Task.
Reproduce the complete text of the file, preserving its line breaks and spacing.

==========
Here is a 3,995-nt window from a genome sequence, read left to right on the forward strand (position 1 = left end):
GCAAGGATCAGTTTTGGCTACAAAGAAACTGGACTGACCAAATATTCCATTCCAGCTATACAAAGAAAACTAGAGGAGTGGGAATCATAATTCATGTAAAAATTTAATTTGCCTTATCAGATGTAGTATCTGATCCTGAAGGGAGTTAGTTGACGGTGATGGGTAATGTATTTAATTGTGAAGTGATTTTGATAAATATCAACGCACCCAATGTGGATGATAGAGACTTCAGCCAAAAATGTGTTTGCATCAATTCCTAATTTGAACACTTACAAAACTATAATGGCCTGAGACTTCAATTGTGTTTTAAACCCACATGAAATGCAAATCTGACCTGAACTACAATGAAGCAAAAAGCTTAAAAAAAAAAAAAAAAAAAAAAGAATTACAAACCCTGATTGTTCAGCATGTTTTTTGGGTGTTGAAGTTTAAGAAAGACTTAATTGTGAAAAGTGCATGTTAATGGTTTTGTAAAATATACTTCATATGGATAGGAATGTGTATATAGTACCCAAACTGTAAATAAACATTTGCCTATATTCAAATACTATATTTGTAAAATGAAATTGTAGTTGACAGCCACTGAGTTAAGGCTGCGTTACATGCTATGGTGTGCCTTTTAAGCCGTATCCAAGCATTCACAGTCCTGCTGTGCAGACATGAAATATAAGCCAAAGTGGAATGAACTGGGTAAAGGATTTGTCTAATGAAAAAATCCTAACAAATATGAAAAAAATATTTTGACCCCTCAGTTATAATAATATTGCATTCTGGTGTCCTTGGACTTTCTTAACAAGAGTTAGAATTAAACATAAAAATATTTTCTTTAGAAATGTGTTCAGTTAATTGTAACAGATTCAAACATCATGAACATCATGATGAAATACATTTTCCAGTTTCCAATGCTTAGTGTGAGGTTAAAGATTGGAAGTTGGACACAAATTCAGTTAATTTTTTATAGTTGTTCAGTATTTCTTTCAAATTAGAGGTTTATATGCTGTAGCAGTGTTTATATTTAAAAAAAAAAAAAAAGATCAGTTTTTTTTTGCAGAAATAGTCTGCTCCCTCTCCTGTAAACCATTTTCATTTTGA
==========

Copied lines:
Here is a 3,995-nt window from a genome sequence, read left to right on the forward strand (position 1 = left end):
GCAAGGATCAGTTTTGGCTACAAAGAAACTGGACTGACCAAATATTCCATTCCAGCTATACAAAGAAAACTAGAGGAGTGGGAATCATAATTCATGTAAAAATTTAATTTGCCTTATCAGATGTAGTATCTGATCCTGAAGGGAGTTAGTTGACGGTGATGGGTAATGTATTTAATTGTGAAGTGATTTTGATAAATATCAACGCACCCAATGTGGATGATAGAGACTTCAGCCAAAAATGTGTTTGCATCAATTCCTAATTTGAACACTTACAAAACTATAATGGCCTGAGACTTCAATTGTGTTTTAAACCCACATGAAATGCAAATCTGACCTGAACTACAATGAAGCAAAAAGCTTAAAAAAAAAAAAAAAAAAAAAAGAATTACAAACCCTGATTGTTCAGCATGTTTTTTGGGTGTTGAAGTTTAAGAAAGACTTAATTGTGAAAAGTGCATGTTAATGGTTTTGTAAAATATACTTCATATGGATAGGAATGTGTATATAGTACCCAAACTGTAAATAAACATTTGCCTATATTCAAATACTATATTTGTAAAATGAAATTGTAGTTGACAGCCACTGAGTTAAGGCTGCGTTACATGCTATGGTGTGCCTTTTAAGCCGTATCCAAGCATTCACAGTCCTGCTGTGCAGACATGAAATATAAGCCAAAGTGGAATGAACTGGGTAAAGGATTTGTCTAATGAAAAAATCCTAACAAATATGAAAAAAATATTTTGACCCCTCAGTTATAATAATATTGCATTCTGGTGTCCTTGGACTTTCTTAACAAGAGTTAGAATTAAACATAAAAATATTTTCTTTAGAAATGTGTTCAGTTAATTGTAACAGATTCAAACATCATGAACATCATGATGAAATACATTTTCCAGTTTCCAATGCTTAGTGTGAGGTTAAAGATTGGAAGTTGGACACAAATTCAGTTAATTTTTTATAGTTGTTCAGTATTTCTTTCAAATTAGAGGTTTATATGCTGTAGCAGTGTTTATATTTAAAAAAAAAAAAAAAGATCAGTTTTTTTTTGCAGAAATAGTCTGCTCCCTCTCCTGTAAACCATTTTCATTTTGA